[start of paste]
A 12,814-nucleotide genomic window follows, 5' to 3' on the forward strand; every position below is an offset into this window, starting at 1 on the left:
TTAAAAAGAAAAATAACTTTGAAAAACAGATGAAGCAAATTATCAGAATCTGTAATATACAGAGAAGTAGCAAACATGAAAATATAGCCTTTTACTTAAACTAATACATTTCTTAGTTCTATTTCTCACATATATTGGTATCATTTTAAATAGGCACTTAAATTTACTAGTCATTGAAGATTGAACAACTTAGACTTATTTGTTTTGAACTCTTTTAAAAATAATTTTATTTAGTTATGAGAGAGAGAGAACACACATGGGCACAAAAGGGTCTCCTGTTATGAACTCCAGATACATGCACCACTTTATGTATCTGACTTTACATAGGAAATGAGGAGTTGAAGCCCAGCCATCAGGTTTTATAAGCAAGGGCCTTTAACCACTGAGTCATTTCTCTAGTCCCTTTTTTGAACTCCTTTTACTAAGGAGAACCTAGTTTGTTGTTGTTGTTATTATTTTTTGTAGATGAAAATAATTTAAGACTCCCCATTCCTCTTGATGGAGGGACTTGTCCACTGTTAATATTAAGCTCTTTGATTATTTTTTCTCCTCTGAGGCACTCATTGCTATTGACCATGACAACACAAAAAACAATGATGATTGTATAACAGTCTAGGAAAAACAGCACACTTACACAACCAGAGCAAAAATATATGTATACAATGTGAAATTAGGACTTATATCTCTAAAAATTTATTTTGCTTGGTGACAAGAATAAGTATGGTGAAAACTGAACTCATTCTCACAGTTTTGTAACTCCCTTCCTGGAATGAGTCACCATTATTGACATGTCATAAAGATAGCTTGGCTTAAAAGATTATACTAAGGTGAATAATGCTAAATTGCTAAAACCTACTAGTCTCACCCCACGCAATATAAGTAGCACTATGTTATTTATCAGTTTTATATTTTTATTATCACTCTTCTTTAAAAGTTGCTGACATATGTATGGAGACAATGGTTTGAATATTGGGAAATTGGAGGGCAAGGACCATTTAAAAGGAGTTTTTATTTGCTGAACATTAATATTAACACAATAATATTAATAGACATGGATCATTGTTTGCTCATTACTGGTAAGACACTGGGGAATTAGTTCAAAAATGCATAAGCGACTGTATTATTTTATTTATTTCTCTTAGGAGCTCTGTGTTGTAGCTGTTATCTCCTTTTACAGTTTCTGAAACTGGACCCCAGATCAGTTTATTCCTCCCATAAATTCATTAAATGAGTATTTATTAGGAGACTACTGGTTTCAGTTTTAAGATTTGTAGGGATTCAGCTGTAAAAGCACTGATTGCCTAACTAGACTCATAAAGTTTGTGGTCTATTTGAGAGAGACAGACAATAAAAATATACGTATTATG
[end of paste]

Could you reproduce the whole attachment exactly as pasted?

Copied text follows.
A 12,814-nucleotide genomic window follows, 5' to 3' on the forward strand; every position below is an offset into this window, starting at 1 on the left:
TTAAAAAGAAAAATAACTTTGAAAAACAGATGAAGCAAATTATCAGAATCTGTAATATACAGAGAAGTAGCAAACATGAAAATATAGCCTTTTACTTAAACTAATACATTTCTTAGTTCTATTTCTCACATATATTGGTATCATTTTAAATAGGCACTTAAATTTACTAGTCATTGAAGATTGAACAACTTAGACTTATTTGTTTTGAACTCTTTTAAAAATAATTTTATTTAGTTATGAGAGAGAGAGAACACACATGGGCACAAAAGGGTCTCCTGTTATGAACTCCAGATACATGCACCACTTTATGTATCTGACTTTACATAGGAAATGAGGAGTTGAAGCCCAGCCATCAGGTTTTATAAGCAAGGGCCTTTAACCACTGAGTCATTTCTCTAGTCCCTTTTTTGAACTCCTTTTACTAAGGAGAACCTAGTTTGTTGTTGTTGTTATTATTTTTTGTAGATGAAAATAATTTAAGACTCCCCATTCCTCTTGATGGAGGGACTTGTCCACTGTTAATATTAAGCTCTTTGATTATTTTTTCTCCTCTGAGGCACTCATTGCTATTGACCATGACAACACAAAAAACAATGATGATTGTATAACAGTCTAGGAAAAACAGCACACTTACACAACCAGAGCAAAAATATATGTATACAATGTGAAATTAGGACTTATATCTCTAAAAATTTATTTTGCTTGGTGACAAGAATAAGTATGGTGAAAACTGAACTCATTCTCACAGTTTTGTAACTCCCTTCCTGGAATGAGTCACCATTATTGACATGTCATAAAGATAGCTTGGCTTAAAAGATTATACTAAGGTGAATAATGCTAAATTGCTAAAACCTACTAGTCTCACCCCACGCAATATAAGTAGCACTATGTTATTTATCAGTTTTATATTTTTATTATCACTCTTCTTTAAAAGTTGCTGACATATGTATGGAGACAATGGTTTGAATATTGGGAAATTGGAGGGCAAGGACCATTTAAAAGGAGTTTTTATTTGCTGAACATTAATATTAACACAATAATATTAATAGACATGGATCATTGTTTGCTCATTACTGGTAAGACACTGGGGAATTAGTTCAAAAATGCATAAGCGACTGTATTATTTTATTTATTTCTCTTAGGAGCTCTGTGTTGTAGCTGTTATCTCCTTTTACAGTTTCTGAAACTGGACCCCAGATCAGTTTATTCCTCCCATAAATTCATTAAATGAGTATTTATTAGGAGACTACTGGTTTCAGTTTTAAGATTTGTAGGGATTCAGCTGTAAAAGCACTGATTGCCTAACTAGACTCATAAAGTTTGTGGTCTATTTGAGAGAGACAGACAATAAAAATATACGTATTATG